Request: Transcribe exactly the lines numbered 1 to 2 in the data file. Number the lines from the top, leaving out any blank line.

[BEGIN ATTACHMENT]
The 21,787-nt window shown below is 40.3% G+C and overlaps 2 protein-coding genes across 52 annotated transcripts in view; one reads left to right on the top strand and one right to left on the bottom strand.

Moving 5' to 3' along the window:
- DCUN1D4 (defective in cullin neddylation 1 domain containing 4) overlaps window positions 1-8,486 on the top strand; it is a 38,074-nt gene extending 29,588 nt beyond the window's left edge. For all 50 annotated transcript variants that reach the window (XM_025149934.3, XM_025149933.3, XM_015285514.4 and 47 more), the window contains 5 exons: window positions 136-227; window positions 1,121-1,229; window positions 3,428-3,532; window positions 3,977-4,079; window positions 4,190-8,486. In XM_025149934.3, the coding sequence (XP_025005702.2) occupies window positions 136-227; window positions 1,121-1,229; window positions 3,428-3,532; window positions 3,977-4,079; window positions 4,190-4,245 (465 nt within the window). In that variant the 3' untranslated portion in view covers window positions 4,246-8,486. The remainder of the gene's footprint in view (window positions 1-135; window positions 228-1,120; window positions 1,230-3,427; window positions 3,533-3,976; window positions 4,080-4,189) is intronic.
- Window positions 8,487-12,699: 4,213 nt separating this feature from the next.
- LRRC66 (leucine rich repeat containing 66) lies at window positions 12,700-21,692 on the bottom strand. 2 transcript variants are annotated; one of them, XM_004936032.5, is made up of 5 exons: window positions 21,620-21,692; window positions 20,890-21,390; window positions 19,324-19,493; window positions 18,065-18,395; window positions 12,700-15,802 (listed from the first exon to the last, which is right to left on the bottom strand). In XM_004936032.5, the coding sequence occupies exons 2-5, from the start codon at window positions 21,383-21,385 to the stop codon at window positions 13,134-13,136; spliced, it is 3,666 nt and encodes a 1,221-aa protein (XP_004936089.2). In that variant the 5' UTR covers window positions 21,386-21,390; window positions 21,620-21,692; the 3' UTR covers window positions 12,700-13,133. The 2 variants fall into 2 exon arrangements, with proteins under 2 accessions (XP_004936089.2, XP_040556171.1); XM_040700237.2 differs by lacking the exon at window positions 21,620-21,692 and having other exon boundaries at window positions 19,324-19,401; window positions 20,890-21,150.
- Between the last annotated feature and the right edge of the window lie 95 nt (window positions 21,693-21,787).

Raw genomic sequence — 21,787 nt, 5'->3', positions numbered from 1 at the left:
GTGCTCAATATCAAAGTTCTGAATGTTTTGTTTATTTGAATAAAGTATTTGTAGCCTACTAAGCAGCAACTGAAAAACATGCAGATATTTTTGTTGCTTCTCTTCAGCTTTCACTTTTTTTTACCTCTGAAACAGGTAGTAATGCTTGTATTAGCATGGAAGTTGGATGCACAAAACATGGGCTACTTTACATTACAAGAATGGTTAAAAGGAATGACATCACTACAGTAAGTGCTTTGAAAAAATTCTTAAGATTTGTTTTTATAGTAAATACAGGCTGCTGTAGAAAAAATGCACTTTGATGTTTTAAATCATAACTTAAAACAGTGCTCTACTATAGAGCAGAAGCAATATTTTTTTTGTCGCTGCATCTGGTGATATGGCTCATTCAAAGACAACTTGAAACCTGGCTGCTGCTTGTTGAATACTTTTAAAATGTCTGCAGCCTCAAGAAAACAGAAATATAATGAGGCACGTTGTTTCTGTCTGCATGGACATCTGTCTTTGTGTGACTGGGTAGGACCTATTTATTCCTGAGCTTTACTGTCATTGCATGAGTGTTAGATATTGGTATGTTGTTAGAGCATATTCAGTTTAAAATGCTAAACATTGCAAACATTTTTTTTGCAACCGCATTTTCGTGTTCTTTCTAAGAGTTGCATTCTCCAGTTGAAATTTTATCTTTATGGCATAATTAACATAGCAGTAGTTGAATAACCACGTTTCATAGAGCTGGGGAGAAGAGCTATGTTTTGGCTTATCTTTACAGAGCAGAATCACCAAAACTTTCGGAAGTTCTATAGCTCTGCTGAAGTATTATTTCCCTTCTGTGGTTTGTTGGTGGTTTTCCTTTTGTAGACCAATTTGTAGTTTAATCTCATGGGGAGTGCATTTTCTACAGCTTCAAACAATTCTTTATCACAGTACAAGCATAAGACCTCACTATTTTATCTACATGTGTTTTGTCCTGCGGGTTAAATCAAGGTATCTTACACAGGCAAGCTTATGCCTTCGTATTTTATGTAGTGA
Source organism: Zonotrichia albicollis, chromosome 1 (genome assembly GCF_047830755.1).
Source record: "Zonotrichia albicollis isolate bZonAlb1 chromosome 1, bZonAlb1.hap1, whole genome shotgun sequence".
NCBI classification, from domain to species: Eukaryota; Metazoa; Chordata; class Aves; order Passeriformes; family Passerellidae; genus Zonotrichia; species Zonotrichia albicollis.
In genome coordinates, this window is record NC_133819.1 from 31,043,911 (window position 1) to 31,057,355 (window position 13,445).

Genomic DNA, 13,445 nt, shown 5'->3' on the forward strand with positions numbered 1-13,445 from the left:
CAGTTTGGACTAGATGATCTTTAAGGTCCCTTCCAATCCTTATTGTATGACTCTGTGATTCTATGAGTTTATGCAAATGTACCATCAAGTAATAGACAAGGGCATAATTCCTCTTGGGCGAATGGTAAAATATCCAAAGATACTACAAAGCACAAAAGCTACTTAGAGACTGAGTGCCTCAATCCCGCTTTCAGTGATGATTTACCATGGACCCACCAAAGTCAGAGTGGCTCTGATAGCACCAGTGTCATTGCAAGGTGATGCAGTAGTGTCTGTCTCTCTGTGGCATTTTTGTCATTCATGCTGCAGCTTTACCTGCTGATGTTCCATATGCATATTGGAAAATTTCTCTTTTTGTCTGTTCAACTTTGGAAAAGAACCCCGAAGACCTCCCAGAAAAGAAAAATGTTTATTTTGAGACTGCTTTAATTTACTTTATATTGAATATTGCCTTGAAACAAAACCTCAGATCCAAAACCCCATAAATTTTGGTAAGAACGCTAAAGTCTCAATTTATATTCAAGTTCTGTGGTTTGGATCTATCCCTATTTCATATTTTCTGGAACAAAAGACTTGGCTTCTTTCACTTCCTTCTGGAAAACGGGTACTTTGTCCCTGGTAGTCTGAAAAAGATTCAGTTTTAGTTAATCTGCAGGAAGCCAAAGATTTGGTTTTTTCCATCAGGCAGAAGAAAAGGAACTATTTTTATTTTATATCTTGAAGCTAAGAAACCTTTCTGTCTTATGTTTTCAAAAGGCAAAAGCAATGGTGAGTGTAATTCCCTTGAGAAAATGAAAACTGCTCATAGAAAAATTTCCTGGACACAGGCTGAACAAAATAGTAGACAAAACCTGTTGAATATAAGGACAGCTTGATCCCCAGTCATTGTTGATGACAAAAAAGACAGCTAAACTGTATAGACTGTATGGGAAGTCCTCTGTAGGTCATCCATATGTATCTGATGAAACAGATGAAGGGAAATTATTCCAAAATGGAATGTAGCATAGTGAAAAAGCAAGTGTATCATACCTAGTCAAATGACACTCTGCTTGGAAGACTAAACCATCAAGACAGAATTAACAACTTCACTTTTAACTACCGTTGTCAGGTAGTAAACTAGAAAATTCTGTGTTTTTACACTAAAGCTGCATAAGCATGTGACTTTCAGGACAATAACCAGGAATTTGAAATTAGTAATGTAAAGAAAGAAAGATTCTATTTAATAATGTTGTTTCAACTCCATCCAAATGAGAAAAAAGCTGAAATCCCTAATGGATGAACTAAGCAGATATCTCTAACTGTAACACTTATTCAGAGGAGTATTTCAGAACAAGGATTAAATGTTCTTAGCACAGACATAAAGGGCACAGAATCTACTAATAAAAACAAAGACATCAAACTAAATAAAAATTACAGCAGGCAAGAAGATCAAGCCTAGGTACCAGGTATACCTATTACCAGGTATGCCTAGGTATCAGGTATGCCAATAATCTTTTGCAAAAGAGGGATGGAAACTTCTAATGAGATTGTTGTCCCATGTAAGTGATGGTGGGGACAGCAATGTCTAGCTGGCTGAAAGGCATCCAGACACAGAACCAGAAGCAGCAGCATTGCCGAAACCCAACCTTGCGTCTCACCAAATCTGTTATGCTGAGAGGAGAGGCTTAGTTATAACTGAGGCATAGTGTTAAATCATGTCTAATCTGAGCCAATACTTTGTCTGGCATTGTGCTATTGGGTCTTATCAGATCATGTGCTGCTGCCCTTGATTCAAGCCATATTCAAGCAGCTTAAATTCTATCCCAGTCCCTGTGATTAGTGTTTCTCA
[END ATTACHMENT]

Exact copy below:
The 21,787-nt window shown below is 40.3% G+C and overlaps 2 protein-coding genes across 52 annotated transcripts in view; one reads left to right on the top strand and one right to left on the bottom strand.

Moving 5' to 3' along the window: